Dicarboxylic fatty acids are generated when the terminal methyl group of a fatty acid is converted into a carboxyl group (Figure 3a). The catabolism of fatty acids typically occurs via β-oxidation in the peroxisomes and/or mitochondria under normal conditions[16], [17]. Our metabolon data showed a significant accumulation of dicarboxylic fatty acids, in particular, tetradecanedioate, hexadecanedioate, and octadecanedioate in PAH tissue, suggesting that the fatty acid metabolic pathway had been altered to increase -oxidation in the smooth endoplasmic reticulum in addition to β-oxidation in the peroxisome or mitochondria of the PAH lung (Figure 3b). To explore this finding further, we performed a gene array analysis and found that the gene encoding aldehyde dehydrogenase 18 family, member A1(ALDH18A1), a major enzyme in -oxidation, was significantly over expressed in the PAH lung (p = 0.000187) (Figure 3c). Accordingly, protein expression of ALDH was also increased in the lung lysate (p = 0.04; Figure 3d). In addition, ALDH was highly expressed in human smooth muscle cells and endothelial cells (Figure 3e). Both metabolomical and genetic results indicate that -oxidation may serve as the major oxidation pathway for fatty acids when β-oxidation is no longer sufficient to supply ATP as a critical source of energy for the vascular remodeling process in PAH (Figure 3f).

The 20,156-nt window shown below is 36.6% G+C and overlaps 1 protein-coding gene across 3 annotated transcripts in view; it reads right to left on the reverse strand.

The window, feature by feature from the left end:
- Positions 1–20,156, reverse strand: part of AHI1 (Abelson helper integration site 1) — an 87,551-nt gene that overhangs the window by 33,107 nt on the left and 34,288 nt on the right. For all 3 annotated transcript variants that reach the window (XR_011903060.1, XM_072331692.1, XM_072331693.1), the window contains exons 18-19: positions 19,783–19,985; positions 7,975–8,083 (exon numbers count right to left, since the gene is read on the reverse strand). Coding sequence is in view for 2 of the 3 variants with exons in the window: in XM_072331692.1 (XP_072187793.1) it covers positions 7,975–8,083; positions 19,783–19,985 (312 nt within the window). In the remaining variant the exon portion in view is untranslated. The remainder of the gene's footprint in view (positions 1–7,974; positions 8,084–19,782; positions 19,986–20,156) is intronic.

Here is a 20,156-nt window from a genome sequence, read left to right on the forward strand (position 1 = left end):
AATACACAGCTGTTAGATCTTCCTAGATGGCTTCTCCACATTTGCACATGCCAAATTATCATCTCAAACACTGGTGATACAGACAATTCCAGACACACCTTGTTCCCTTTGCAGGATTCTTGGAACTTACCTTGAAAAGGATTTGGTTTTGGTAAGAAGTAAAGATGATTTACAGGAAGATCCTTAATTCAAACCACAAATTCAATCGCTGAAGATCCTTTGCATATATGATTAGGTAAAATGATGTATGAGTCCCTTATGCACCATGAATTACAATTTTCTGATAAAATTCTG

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Figure 3. Mitochondrial β–Oxidation Disturbance.